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That made me laugh. "There will be no talking for the first 3 hours."

I mean, I really don't care how anyone manages their operation, but that tickled me.

I'm imagining customers walking around on eggshells, wringing their hands, wondering what the strange man with the strange occupation is doing.

What if a customer's small child mistakenly asks a question? "You, go stand in the corner!" No, wait....."I said no questions! Go stand with your nose in that circle on the blackboard!" Are small children allowed on site while the inspector is working? [:-angel]

Do you really stick with old man "there shall be no questions!" personae, or do you ever break down? Isn't the stress of behaving this way unnerving? (I know the answer will fall under one of 2 categories, both with the same answer, but I had to ask.)

Are questions actually so unnerving they cannot be entertained, a customer cannot be engaged while crawling around?

Yes, I understand the ever present HI "I'm busier than God so we're doing it right" commentary (everyone's favorite exemplar of success), but this one just plain tickled me.

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This has been discussed before, and I'm usually the odd dude out, but I never let anyone follow me around. I explain to buyers that I'm a man, and don't multi-task well--that if I try to keep up a running dialogue, I'll become distracted and overlook something, and that that isn't good for either of us.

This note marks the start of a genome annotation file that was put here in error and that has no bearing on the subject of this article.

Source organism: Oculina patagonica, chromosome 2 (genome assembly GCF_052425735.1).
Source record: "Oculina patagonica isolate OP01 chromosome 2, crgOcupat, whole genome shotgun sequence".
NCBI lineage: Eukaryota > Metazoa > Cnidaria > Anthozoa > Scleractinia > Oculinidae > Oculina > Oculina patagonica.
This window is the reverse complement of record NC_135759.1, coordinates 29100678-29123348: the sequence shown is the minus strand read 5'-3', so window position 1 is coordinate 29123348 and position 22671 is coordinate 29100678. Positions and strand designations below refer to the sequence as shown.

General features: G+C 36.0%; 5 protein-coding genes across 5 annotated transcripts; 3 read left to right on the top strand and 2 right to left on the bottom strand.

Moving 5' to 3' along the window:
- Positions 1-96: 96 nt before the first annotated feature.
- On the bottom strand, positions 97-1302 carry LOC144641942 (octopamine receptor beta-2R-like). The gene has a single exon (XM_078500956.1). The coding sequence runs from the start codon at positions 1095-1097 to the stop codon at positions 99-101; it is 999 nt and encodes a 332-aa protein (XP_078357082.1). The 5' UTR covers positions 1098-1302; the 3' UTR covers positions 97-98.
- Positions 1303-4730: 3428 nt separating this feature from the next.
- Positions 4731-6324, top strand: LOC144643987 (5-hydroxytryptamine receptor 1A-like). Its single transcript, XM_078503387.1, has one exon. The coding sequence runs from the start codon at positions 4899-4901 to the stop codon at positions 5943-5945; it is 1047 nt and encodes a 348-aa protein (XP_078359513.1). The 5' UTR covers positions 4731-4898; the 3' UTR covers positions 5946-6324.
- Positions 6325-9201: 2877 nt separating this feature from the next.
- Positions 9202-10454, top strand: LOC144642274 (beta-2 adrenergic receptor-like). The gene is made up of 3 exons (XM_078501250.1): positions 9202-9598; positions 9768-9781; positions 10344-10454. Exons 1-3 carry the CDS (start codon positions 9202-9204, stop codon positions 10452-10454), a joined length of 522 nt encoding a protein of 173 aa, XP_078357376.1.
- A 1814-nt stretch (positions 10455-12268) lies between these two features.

I realize we're all different, but I can't concentrate with people getting in my way, or asking me insipid questions about where I'm from or how long I've been in business.

Imagine trying to write something--which involves concentration and thought--while carrying on a conversation. For me it's that simple. Our jobs require concentration and thought, as well.

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This has been discussed before, and I'm usually the odd dude out, but I never let anyone follow me around. I explain to buyers that I'm a man, and don't multi-task well--that if I try to keep up a running dialogue, I'll become distracted and overlook something, and that that isn't good for either of us.

I realize we're all different, but I can't concentrate with people getting in my way, or asking me insipid questions about where I'm from or how long I've been in business.

Imagine trying to write something--which involves concentration and thought--while carrying on a conversation. For me it's that simple. Our jobs require concentration and thought, as well.

There's talking and questions, and there's blather. I don't do blather either.

I can answer questions, at the appropriate times, about the house just fine; it preps folks for what they read in the report.